AB II-26

Description

Albert Brussee

The Little Mermaid

Seven tableaux for piano based on Hans Christian Andersen’s fairy tale

The composition opens with an Introduction, the presentation of ‘The Theme of the Little Mermaid’, which returns unchanged after Part IV and at the end of thge composition. In addition, the harmonic foundation of this theme with its succession of half-diminished seventh chords acts as a connecting element between the various parts. The first part, The Palace at the Bottom of the Sea, depicts the castle of the Sea King; the image is expressed by a stately melody in B-flat major. The second part, Waltz of the Mermaids, illustrates how the sisters of the little mermaid swing through the briny waters as in a ballet. The third part, The Shipwreck, presents the episode in which Andersen tells how the king’s yacht founders in a storm and the prince is thrown overboard. Ondine, watching the dramatic scene, rescues the king’s son and takes him to the shore, where she lays him down on the beach. In the ensuing weeks she is consumed by love for the handsome youth; in the central part of the cycle, Ondine’s love, her state of mind is portrayed with a melancholic melody, followed by the major variation of that theme and a distant reminiscence of the well-known love song My Funny Valentine. Hoping to win the prince over to her, the little mermaid decides to visit the Sea Witch. The witch is willing to split her tail and convert her into a human being with two legs. However, the price she has to pay for this is high: from then on every step will hurt her, and if the king’s son marries another, she will evaporate into foam on the wedding night. This sinister fifth movement, At the Sea Witch, shares the melodic material and the key of B-flat minor with Part III and could be regarded as a variation on this. Part VI, The Wedding Feast, bears characteristics of Part II: the same waltz theme returns, preceded by a robust polonaise and a graceful mazurka. This ballet-like part illustrates the wedding of the prince and the princess of a neighbouring kingdom on the royal yacht. At the end, however, the music takes a dramatic character: Ondine jumps overboard at the moment the happy couple retreat to the royal saloon. Then, in the final movement, The Ascension to Heaven, the theme of the first movement returns varied, now standing for the higher world into which the little mermaid is inducted. Her steadfast love has softened the hearts of the gods, and instead of turning into sea foam, she is allowed to ascend into the world of the zephyrs, the angels of the sky.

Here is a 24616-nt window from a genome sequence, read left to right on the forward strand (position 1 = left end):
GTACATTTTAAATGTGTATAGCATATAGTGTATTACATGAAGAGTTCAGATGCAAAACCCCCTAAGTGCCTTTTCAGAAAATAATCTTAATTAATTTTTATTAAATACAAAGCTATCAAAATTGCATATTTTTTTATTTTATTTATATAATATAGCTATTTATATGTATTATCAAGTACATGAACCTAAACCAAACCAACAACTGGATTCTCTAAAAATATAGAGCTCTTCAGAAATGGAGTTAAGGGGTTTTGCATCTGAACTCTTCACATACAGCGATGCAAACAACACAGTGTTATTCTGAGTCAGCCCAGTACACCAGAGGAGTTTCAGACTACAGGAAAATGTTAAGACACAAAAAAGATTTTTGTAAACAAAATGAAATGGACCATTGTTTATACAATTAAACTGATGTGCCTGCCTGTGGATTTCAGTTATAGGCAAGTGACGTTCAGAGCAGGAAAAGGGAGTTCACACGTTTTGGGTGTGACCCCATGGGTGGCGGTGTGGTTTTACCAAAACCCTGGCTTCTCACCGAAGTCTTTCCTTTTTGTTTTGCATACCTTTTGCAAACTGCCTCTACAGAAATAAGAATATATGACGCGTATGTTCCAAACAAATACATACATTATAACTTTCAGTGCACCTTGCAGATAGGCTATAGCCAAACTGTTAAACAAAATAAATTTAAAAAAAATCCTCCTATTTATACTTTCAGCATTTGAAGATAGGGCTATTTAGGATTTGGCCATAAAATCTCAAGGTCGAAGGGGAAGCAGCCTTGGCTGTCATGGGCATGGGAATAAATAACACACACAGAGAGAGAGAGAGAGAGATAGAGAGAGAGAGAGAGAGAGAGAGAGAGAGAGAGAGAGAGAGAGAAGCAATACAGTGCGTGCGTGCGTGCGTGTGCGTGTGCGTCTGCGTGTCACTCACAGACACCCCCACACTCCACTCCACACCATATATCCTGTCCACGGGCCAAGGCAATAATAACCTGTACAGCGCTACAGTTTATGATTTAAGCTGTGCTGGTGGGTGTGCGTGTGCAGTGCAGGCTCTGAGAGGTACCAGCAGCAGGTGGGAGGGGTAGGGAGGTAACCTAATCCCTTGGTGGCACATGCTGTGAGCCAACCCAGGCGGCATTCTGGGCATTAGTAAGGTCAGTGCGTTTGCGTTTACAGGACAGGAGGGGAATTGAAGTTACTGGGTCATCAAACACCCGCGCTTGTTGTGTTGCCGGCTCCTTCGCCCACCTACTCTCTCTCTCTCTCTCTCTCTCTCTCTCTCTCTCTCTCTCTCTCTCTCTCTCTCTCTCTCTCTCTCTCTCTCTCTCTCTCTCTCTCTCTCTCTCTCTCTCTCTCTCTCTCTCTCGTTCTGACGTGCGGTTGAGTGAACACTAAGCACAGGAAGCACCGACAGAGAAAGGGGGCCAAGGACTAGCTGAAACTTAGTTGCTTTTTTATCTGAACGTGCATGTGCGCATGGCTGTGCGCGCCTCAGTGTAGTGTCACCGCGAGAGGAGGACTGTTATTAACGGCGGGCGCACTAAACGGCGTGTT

The composition is thus completely symmetrical in structure. The total playing time is approx. 30 minutes; with a few exceptions the parts merge into each other. The harmonic language is that of the 19th century, but a certain influence from older musicals and film scores from the 1940s, 1950s and 1960s is demonstrable. The music is preceded by an illustrated preface in which the fairy tale is briefly retold in Dutch and English.

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24.95

The Little Mermaid is based on the well-known fairy tale by Hans Christian Andersen. The seven-part cycle is completely symmetrical in structure. The total playing time is approx. 30 minutes; with a few exceptions the parts merge into each other. The harmonic language is that of the 19th century, but a certain influence from older musicals and film scores from the 1940s, 1950s and 1960s is demonstrable. The music is preceded by an illustrated preface in which the fairy tale is briefly retold in Dutch and English.

 

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